It's where automation has not already destroyed the meaningfulness of the low-level work that we discover how high-level it can really be. The farmer may choose not to abandon his occasional manual hoeing -- not because he is a hopeless romantic, but because there is satisfaction in the simple rhythms, good health in the exercise, and essential knowledge of soil and crop conditions in the observations made along the way. What will provide these benefits when he resides in a sealed, air-conditioned cab fifteen feet off the ground?
You may ask, then, "Should nothing be automated?" I didn't say that! I've only suggested that we avoid deluding ourselves about automation freeing us for higher things. Have we in fact been enjoying such a release? Any investigation of the matter will reveal that the machine's pull is most naturally downward. It's hard to relate to a machine except by becoming machine-like in some part of ourselves.
When we yield ourselves to automatisms, we become sleepwalkers. But if instead they serve as foils for our own increased wakefulness, then they will have performed a high service. After all, downward forces, too, can be essential to our health. We couldn't walk upright without the force of gravity to work against, and our muscles would atrophy without the effort.
It is, I think, inescapable that we should automate many things -- and, of course, there are many pleasures to be had in achieving this. When I said above that an automating mentality will not find any clear stopping place, I did not mean to imply that there should be such a stopping place -- certainly not in any absolute sense. In fact, I think it's wrong to imagine a stopping place defined in terms of the "objective" nature of the work.
Everything is potentially automatable in the restricted sense I have indicated, and pretending there is a natural stopping place only encourages the kind of mindless automation that is the real problem. What is crucial is for us to be aware of what we're doing and to find within ourselves the necessary compensations. We have to struggle ever more determinedly to hold on to the realities and meanings our automated abstractions were originally derived from. That is, we must learn to bring the abstractions alive again through a strengthened inner activity -- a tough challenge when the machine continually invites us to let go of our own activity and accept the task in reduced terms!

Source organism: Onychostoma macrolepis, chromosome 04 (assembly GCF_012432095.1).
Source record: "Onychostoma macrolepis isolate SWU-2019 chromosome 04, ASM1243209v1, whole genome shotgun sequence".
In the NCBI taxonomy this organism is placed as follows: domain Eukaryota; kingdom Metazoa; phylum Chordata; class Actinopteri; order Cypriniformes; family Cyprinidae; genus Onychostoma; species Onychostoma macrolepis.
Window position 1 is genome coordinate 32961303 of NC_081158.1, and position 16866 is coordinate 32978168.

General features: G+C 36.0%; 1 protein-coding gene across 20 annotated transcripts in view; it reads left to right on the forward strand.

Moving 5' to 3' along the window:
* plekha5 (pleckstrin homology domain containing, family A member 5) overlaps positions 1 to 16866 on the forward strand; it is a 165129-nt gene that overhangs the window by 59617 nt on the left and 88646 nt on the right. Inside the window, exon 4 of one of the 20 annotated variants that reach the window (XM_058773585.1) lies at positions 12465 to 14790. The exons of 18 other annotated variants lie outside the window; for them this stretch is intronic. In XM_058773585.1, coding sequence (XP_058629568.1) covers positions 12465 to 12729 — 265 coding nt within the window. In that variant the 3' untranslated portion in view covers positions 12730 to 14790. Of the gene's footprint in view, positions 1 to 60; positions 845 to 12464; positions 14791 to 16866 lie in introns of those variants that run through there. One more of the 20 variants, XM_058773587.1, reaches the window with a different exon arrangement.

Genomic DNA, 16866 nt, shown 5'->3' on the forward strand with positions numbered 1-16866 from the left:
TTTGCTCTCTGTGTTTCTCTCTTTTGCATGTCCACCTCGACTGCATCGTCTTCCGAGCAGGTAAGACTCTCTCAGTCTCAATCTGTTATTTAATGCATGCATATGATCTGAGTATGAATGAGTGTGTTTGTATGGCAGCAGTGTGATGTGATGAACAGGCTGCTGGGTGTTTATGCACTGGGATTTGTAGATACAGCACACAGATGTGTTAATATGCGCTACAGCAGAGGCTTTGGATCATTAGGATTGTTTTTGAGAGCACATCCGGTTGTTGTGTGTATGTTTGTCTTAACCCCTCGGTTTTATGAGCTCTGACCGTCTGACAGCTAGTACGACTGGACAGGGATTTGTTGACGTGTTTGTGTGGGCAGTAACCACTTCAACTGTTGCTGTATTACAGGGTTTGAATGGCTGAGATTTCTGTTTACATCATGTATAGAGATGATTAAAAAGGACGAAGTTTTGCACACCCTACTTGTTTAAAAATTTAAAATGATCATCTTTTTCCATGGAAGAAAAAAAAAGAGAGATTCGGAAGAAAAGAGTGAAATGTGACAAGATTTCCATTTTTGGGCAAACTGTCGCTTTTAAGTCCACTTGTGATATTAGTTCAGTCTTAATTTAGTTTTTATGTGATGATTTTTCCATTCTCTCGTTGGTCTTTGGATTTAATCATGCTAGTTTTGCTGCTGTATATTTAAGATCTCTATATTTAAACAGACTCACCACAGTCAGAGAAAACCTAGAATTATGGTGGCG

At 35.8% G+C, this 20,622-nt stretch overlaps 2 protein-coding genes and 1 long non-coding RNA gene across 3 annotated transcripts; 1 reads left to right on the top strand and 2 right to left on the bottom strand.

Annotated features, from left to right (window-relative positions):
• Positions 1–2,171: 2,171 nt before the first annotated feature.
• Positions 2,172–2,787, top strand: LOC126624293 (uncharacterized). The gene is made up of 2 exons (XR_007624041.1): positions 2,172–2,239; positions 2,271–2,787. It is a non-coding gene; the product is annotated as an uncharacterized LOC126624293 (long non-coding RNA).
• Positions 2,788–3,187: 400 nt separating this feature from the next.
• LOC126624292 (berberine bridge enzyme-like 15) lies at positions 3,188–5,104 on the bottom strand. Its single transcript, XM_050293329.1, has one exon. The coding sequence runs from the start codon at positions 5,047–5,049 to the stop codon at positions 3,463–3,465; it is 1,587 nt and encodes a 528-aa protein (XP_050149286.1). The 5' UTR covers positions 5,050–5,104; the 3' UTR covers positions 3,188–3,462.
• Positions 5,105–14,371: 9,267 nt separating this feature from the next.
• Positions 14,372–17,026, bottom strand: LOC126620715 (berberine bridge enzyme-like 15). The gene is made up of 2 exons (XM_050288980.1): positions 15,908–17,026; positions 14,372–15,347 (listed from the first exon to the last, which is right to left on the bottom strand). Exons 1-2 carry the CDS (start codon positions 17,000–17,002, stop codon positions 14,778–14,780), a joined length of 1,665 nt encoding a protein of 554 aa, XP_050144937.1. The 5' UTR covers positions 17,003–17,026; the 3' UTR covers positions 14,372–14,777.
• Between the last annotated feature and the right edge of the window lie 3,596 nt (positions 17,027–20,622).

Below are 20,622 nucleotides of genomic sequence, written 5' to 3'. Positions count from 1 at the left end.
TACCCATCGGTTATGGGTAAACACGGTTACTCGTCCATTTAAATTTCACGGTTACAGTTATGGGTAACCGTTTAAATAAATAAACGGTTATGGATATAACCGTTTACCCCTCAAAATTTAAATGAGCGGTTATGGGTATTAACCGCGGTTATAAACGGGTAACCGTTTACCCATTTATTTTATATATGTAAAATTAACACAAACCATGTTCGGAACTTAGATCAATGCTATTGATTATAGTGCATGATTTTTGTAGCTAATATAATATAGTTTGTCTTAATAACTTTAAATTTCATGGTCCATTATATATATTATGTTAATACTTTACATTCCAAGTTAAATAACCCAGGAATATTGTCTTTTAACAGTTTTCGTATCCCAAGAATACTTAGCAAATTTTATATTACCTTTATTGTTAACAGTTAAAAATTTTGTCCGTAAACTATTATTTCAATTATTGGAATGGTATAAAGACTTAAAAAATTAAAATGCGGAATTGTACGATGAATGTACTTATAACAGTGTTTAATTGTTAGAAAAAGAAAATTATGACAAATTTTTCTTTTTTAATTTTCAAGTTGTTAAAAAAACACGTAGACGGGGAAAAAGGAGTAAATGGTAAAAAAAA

The limits of our compensatory capacities will always suggest wise stopping places, if we are willing to attend to those limits. But not absolute stopping places; they will shift as our capacities grow.
Are we currently setting the bounds of automation wisely? You tell me. Has the accounting software and the remarkable automation of global financial transactions been countered by our resolve to impose our own conscious meanings upon those transactions? Or, rather, does the entire financial system function more and more like a machine, merely computing an abstract bottom line?
Well, if you're looking at the dominant institutions, I imagine your answer will be pessimistic. But perhaps the most important developments for the future are the less conspicuous ones -- for example, the alternative food and health systems, the growing interest in product labeling, the investing-with-a-conscience movement. What's essential in these is the determination to restore the automated abstraction -- for example, the nutrient in the processed food, the number in the accountant's spreadsheet -- to the meaningful context it was originally ripped out of.